Essays Photography

Book review – Une Visit chez Magritte (Duane MICHALS)

René Magritte was the first artist that I identified with — particularly his sense of humour yet thought provoking presentations of surrealism.

Audio Essays Photography

Surrendering one’s identity to the internet – Home Instruction Manual

What happens when you ask an online chat room how to make a home?

In an interview-style format with about 50 people attending, Belfast Exposed Curator Ciara Hickey asked artist Jan McCullough to share her journey.


John Hume: Irish peacemaker. Discuss.

John Hume: Irish peacemaker. Discuss.
by Allan LEONARD for Shared Future News
15 December 2015

Sean Farren and Denis Haughey have edited a new book, John Hume: Irish Peacemaker, published by Four Courts Press. As part of this book launch, there is a series of panel discussions, for which this event took place at the Canada Room, Queen’s University Belfast.

Essays Photography

Book review – Frank Browne: A Life through the Lens (David and Edwin DAVISON)

God can sanctify photography. With a poem by Pope Leo XIII, Colin Ford explains the basis for how Irish Jesuit Frank Browne acquired a camera from his bishop uncle, at the age of 17, and kept making images throughout his priestly life.

Browne took his camera everywhere. His early trips to Europe were the apparent source of his self-teaching of technique, analysing the works of Masters’ painters in Venice and Florence.

He travelled widely, to the front lines in France and Flanders during World War One (serving as chaplain) and further to Australia (where he went to recuperate after suffering mustard gassing).

Yet I would argue that it is his persistent images of Ireland over the decades, emerging as a new republic, that leaves a significantly valuable legacy. Photos of countryside life are complemented with ones of industrialisation.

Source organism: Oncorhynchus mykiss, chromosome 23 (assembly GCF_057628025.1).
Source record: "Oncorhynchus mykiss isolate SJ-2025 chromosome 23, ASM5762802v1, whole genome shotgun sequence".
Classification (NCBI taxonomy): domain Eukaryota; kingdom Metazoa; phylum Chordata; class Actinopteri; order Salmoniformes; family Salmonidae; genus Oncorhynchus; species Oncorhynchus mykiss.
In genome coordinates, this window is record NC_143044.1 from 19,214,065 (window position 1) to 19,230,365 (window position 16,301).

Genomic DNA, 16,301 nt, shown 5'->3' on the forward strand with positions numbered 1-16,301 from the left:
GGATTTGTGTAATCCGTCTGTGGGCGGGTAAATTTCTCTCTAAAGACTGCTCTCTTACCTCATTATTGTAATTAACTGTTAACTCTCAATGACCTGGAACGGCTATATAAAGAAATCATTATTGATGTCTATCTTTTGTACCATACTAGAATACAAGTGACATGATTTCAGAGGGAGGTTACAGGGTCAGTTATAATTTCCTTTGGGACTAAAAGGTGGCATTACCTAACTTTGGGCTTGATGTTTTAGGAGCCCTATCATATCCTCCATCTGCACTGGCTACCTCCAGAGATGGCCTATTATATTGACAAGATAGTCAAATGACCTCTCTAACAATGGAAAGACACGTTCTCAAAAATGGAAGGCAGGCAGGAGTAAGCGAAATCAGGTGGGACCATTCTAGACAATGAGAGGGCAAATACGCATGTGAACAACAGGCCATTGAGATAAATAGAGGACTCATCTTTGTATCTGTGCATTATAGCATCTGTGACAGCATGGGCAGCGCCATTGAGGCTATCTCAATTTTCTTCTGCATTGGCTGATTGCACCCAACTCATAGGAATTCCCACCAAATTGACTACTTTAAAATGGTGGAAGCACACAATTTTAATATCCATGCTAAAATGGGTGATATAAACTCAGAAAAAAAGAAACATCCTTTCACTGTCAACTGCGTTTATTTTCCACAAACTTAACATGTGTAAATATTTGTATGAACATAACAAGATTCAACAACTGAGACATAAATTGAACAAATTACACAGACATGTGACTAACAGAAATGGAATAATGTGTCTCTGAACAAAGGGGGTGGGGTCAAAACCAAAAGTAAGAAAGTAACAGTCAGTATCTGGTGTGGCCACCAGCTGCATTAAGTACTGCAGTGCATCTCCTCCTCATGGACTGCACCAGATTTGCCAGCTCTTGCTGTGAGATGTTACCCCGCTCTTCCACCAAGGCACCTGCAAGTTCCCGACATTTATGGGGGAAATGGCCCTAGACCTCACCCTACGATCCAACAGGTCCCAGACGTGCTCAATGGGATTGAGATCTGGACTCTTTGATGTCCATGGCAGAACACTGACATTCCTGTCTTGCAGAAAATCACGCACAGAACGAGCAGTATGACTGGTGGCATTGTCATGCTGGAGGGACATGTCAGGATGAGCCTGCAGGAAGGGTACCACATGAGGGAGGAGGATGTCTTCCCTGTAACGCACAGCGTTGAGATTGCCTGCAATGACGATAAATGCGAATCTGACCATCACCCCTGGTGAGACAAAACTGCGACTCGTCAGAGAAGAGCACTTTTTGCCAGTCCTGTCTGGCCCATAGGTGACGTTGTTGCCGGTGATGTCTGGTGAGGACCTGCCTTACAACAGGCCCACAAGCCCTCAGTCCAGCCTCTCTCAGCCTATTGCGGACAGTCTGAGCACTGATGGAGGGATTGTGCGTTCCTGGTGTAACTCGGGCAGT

20150127 Frank Browne - Titanic Cobh

Browne is known primarily for photos that he took during the maiden voyage of the Titanic. His first class ticket was only for Southampton-Cherbourg-Cobh (his uncle never intended for him to emigrate to America!). With the sinking of the ship, his precious images were in highest demand by newspapers.

Kodak thanked him by offering a lifelong supply of film. Yet Browne was responsible for developing the film and paying for any prints. Consequently, many of his photos remained unpublished, until Father Edward O’Donnell discovered a large trunk, long after Browne’s death.

Father O’Donnell proceeded to publish a series of Frank Browne photo books, including Frank Browne’s Titanic Album. More recently he has written a full biography in The Life and Lens of Father Browne.

20150127 Frank Browne - At Keem Beach

But Frank Browne: A Life through the Lens, by Donald and Edwin Davison and the subject of this review, is a more artistic critique of his best work, copiously illustrated and drawn from his trove of 42,000 images.

In a chapter titled “Father Browne photographer of the twentieth Century”, Donald Davison explains how Father Browne was influenced initially by pictorialism but also with modernism.

Browne was not constrained by any particular photographic style, though reportage-style stands out. Even here, he didn’t always obey the decisive moment – sometimes he would get children and take off their shoes and socks for his more desired, rustic look of the countryside.

One could argue that because Browne did not concentrate on any particular method, he never mastered his craft.

But I don’t believe Father Brown was ever seeking photography perfection; his formal training was spiritual, remember.

Instead, we’ve been blessed with the vision of a man who understood tone and mood, natural and human, who recorded the matter of life wherever he found himself.

I highly recommend Frank Browne: A Life through the Lens, by Donald and Edwin Davison, for its approach to the subject from a photographer’s perspective.

Frank Browne: A Life through the Lens accompanies an exhibition at the Andrews Gallery, Titanic Building, Belfast, 14 January-31 March 2015.


Book review — Touching Distance (James CRACKNELL)